#15085971
jakell wrote:It's already been established here that the term 'rape culture' is not about sexual assault, but a spectrum of other things, so your equation here doesn't work.


No, that has not been established at all.

I think that at this point, it would be good for you to tell us what you think “rape culture” is.

Because of this I'd suggest the the term 'rape culture' itself trivilialises rape, in fact this is the point I've been making all along. I'm reminded of the film The Red Pill' by Cassie Jaye where it was pointed out that the statistic of college 'rape' was massively inflated by including all sorts of other lesser encounters.
Here we see at work the cool psychopathy of ideologues who will distort language (and ultimately perceptions) to any degree to force a desired response.

At the other end of the spectrum, around a decade ago White Nationalists/Supremacists were insisting on the term "White Genocide" to describe the 'browning' of their nations. I suggested that the word genocide was misused here and trivialised the concept. In the same fashion they insisted that the exaggeration was necessary for effect - the same cool psychopathy, the difference (thankfully) being that they weren't in a position to affect general discourse.
It's become less fashionable amongst them now, but not due to my ministrations.


This is all simply your opinion that the term is being misused for nefarious purposes. As such, it is simply an ad hominem so I will simply ignore it.
#15085974
Pants-of-dog wrote:No, that has not been established at all.

This was laid out in godstud's 'definition'. Even though I think that is over-inflated (hence my attempts to boil it down), I'm using that as a baseline.
I think that at this point, it would be good for you to tell us what you think “rape culture” is.

I wouldn't use it at all for reasons I've laid out, but acting on the assumption that there is something there to be eked out I would say it is trying to (over dramatically) describe structural sexism, something that becomes even more stark when codified openly as in Islam.

I think that 'structural sexism' encompass it adequately. I would refute your claim that it doesn't due it not including 'locker room talk' because locker room talk doesn't constitute a culture IMO, I wouldn't even call it a subculture but just loose crude private conversation that is always going to be with us and which trying to eradicate would cause more societal problems than the talk itself (if it causes any at all).
This intolerance of locker room talk is the domain of those I referred to earlier as (authoritarian) utopian dreamers, those who wish to micro-manage and engineer society to the nth degree. At some point one has to let go of the smaller stuff so that the more egregious things can be tackled adequately , and I would draw that line here.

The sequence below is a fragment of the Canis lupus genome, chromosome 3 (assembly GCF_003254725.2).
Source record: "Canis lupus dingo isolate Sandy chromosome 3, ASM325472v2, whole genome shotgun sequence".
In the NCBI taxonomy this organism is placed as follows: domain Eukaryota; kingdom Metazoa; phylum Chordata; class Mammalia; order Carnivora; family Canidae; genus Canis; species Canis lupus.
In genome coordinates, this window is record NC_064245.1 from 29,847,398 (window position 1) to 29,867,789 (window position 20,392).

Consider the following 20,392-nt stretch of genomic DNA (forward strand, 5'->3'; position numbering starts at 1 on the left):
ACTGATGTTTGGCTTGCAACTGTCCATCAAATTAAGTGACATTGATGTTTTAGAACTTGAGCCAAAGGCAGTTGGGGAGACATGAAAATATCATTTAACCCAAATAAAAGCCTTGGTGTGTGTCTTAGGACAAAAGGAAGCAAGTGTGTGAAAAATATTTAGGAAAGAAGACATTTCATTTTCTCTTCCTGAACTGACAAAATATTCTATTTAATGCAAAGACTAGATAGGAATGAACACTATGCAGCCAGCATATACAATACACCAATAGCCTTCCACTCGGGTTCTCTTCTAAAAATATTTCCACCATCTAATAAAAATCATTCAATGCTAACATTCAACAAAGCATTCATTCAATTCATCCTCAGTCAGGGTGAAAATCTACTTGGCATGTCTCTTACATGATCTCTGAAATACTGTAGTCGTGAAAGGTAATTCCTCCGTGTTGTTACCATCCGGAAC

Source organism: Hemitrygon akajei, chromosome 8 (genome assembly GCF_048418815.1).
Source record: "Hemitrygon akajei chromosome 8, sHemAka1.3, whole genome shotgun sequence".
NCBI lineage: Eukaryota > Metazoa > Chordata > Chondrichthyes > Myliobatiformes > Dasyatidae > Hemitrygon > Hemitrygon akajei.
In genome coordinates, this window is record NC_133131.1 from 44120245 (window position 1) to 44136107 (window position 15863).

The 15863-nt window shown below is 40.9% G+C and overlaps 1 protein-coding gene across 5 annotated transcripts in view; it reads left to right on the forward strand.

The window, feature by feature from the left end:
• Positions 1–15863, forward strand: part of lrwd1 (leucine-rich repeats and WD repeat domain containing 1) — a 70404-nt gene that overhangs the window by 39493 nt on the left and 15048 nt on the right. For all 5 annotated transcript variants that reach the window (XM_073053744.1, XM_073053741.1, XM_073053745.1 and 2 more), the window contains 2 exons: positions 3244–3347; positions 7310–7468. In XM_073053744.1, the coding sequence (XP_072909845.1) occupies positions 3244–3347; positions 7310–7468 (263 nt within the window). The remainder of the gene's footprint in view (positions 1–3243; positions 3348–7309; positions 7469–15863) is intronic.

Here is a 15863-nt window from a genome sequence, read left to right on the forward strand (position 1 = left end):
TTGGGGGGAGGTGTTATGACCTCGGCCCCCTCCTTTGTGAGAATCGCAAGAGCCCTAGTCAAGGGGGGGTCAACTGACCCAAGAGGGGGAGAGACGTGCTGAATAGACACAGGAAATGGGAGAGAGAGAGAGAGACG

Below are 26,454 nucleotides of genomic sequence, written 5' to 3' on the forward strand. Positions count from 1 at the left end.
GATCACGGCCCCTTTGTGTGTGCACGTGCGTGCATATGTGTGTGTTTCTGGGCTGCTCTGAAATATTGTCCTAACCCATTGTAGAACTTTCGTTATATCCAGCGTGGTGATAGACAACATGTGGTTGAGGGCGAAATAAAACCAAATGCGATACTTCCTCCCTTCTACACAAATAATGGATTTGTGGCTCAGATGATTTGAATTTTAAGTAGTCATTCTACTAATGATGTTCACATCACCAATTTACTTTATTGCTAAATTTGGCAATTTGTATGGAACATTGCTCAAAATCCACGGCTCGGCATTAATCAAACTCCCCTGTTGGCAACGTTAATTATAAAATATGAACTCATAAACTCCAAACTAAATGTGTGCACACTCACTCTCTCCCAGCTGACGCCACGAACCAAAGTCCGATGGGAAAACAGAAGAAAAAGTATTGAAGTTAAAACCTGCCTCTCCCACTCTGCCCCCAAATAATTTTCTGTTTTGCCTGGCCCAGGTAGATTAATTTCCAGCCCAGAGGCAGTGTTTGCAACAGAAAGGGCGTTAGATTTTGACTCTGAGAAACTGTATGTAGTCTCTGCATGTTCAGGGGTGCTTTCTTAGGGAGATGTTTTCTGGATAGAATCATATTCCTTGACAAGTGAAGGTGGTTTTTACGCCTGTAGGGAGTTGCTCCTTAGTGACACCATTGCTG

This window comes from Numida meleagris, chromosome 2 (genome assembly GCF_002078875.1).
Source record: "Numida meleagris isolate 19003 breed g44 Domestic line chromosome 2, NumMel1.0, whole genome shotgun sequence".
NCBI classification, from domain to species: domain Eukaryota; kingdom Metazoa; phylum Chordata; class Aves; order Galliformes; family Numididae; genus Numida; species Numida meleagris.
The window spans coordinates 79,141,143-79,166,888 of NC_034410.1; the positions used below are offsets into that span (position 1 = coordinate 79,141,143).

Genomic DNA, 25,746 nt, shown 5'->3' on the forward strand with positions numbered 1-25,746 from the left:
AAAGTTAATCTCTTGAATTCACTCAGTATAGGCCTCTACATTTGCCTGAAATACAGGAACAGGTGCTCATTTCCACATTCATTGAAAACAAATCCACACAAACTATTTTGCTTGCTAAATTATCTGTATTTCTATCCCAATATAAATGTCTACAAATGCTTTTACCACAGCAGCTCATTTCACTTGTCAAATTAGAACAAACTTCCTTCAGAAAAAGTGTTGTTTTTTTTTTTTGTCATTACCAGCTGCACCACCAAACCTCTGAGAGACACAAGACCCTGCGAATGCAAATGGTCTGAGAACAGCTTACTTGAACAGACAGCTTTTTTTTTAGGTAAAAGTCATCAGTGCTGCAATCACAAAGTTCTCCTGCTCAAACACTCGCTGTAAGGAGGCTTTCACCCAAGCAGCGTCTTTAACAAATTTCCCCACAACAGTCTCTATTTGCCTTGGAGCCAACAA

This is all simply your opinion that the term is being misused for nefarious purposes. As such, it is simply an ad hominem so I will simply ignore it.

I did say that although for some the use is incidental (if ill advised), there are bound to be others who see a personal or group gain in propagating it, I think this is true of many concepts. I don't know why would be taking it personally
Last edited by jakell on 21 Apr 2020 17:58, edited 1 time in total.
#15085977
jakell wrote:This was laid out in godstud's 'definition'. Even though I think that is over-inflated (hence my attempts to boil it down), I'm using that as a baseline.

I wouldn't use it at all for reasons I've laid out, but acting on the assumption that there is something there to be eked out I would say it is trying to (over dramatically) describe structural sexism, something that becomes even more stark when codified openly as in Islam.

I think that 'structural sexism' encompass it adequately. I would refute your claim that it doesn't due it not including 'locker room talk' because locker room talk doesn't constitute a culture IMO, I wouldn't even call it a subculture but just loose crude private conversation that is always going to be with us and which trying to eradicate would cause more societal problems than it causes.
This intolerance of locker room talk is the domain of those I referred to earlier as utopian dreamers, those who wish to micro-manage and engineer society to the nth degree. At some point one has to let go of the smaller stuff so that the more egregious things can be tackled adequately , and i would draw that line here.

I did say that although for some the use is incidental (if ill advised), there are bound to be others who see a personal or group gain in propagating it, I think this is true of many concepts. I don't know why would be taking it personally


I think you do not understand what rape culture is.

Have a good day.
#15085979
Oh I think I grasped it alright, along with the manipulative intent involved in coining it in such a way.

I used my interaction with the phrase 'White Genocide' as a comparison to illustrate this, it seems though that the white nationalists displayed a little more integrity in eventually dropping that particular term, although I suspect that they simply had less resolve and got bored with it.

I would do a similar thing with 'micro-aggressions' (and i'm sure there are more from the same stable), although it contains nothing as shrill as 'rape' or 'genocide'.
#15086019